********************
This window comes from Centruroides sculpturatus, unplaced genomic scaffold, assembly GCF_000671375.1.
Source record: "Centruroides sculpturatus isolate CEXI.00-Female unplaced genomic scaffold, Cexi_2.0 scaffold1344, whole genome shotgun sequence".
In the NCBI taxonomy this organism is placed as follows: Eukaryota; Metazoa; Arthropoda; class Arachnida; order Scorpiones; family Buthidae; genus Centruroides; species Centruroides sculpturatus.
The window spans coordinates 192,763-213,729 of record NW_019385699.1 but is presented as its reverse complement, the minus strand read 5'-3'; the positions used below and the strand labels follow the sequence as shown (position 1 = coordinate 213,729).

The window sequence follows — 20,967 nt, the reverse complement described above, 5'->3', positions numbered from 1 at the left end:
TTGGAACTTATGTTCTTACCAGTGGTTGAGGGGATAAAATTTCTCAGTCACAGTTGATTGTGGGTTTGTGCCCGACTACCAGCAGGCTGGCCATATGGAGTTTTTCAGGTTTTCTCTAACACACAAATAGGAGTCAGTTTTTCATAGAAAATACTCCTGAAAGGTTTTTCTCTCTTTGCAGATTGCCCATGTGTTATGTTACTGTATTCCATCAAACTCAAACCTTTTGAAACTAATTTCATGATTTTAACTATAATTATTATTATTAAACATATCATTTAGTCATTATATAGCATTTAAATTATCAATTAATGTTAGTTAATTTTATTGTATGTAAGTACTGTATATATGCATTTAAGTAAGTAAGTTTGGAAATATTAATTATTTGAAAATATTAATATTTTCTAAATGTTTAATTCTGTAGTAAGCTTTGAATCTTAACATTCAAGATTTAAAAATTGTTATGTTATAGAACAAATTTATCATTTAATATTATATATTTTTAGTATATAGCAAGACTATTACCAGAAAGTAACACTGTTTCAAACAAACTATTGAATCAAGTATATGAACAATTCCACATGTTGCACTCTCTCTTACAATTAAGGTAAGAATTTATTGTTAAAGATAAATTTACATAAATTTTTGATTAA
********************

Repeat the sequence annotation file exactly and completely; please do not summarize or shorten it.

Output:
This window comes from Centruroides sculpturatus, unplaced genomic scaffold, assembly GCF_000671375.1.
Source record: "Centruroides sculpturatus isolate CEXI.00-Female unplaced genomic scaffold, Cexi_2.0 scaffold1344, whole genome shotgun sequence".
In the NCBI taxonomy this organism is placed as follows: Eukaryota; Metazoa; Arthropoda; class Arachnida; order Scorpiones; family Buthidae; genus Centruroides; species Centruroides sculpturatus.
The window spans coordinates 192,763-213,729 of record NW_019385699.1 but is presented as its reverse complement, the minus strand read 5'-3'; the positions used below and the strand labels follow the sequence as shown (position 1 = coordinate 213,729).

The window sequence follows — 20,967 nt, the reverse complement described above, 5'->3', positions numbered from 1 at the left end:
TTGGAACTTATGTTCTTACCAGTGGTTGAGGGGATAAAATTTCTCAGTCACAGTTGATTGTGGGTTTGTGCCCGACTACCAGCAGGCTGGCCATATGGAGTTTTTCAGGTTTTCTCTAACACACAAATAGGAGTCAGTTTTTCATAGAAAATACTCCTGAAAGGTTTTTCTCTCTTTGCAGATTGCCCATGTGTTATGTTACTGTATTCCATCAAACTCAAACCTTTTGAAACTAATTTCATGATTTTAACTATAATTATTATTATTAAACATATCATTTAGTCATTATATAGCATTTAAATTATCAATTAATGTTAGTTAATTTTATTGTATGTAAGTACTGTATATATGCATTTAAGTAAGTAAGTTTGGAAATATTAATTATTTGAAAATATTAATATTTTCTAAATGTTTAATTCTGTAGTAAGCTTTGAATCTTAACATTCAAGATTTAAAAATTGTTATGTTATAGAACAAATTTATCATTTAATATTATATATTTTTAGTATATAGCAAGACTATTACCAGAAAGTAACACTGTTTCAAACAAACTATTGAATCAAGTATATGAACAATTCCACATGTTGCACTCTCTCTTACAATTAAGGTAAGAATTTATTGTTAAAGATAAATTTACATAAATTTTTGATTAA